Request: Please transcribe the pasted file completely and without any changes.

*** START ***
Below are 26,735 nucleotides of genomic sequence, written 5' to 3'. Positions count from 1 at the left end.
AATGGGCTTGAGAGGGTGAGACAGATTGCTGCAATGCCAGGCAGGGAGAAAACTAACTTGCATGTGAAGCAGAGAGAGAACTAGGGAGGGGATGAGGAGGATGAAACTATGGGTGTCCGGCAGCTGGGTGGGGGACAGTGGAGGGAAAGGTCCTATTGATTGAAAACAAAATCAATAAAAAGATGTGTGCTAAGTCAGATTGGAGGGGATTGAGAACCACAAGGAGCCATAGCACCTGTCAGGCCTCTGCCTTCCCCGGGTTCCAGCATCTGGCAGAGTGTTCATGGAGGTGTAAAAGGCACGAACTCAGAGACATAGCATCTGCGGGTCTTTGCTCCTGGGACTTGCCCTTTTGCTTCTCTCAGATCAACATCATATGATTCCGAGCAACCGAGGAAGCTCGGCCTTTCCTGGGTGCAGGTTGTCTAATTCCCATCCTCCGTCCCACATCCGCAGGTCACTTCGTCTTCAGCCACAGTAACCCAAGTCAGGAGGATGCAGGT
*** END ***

Below are 26,735 nucleotides of genomic sequence, written 5' to 3'. Positions count from 1 at the left end.
AATGGGCTTGAGAGGGTGAGACAGATTGCTGCAATGCCAGGCAGGGAGAAAACTAACTTGCATGTGAAGCAGAGAGAGAACTAGGGAGGGGATGAGGAGGATGAAACTATGGGTGTCCGGCAGCTGGGTGGGGGACAGTGGAGGGAAAGGTCCTATTGATTGAAAACAAAATCAATAAAAAGATGTGTGCTAAGTCAGATTGGAGGGGATTGAGAACCACAAGGAGCCATAGCACCTGTCAGGCCTCTGCCTTCCCCGGGTTCCAGCATCTGGCAGAGTGTTCATGGAGGTGTAAAAGGCACGAACTCAGAGACATAGCATCTGCGGGTCTTTGCTCCTGGGACTTGCCCTTTTGCTTCTCTCAGATCAACATCATATGATTCCGAGCAACCGAGGAAGCTCGGCCTTTCCTGGGTGCAGGTTGTCTAATTCCCATCCTCCGTCCCACATCCGCAGGTCACTTCGTCTTCAGCCACAGTAACCCAAGTCAGGAGGATGCAGGT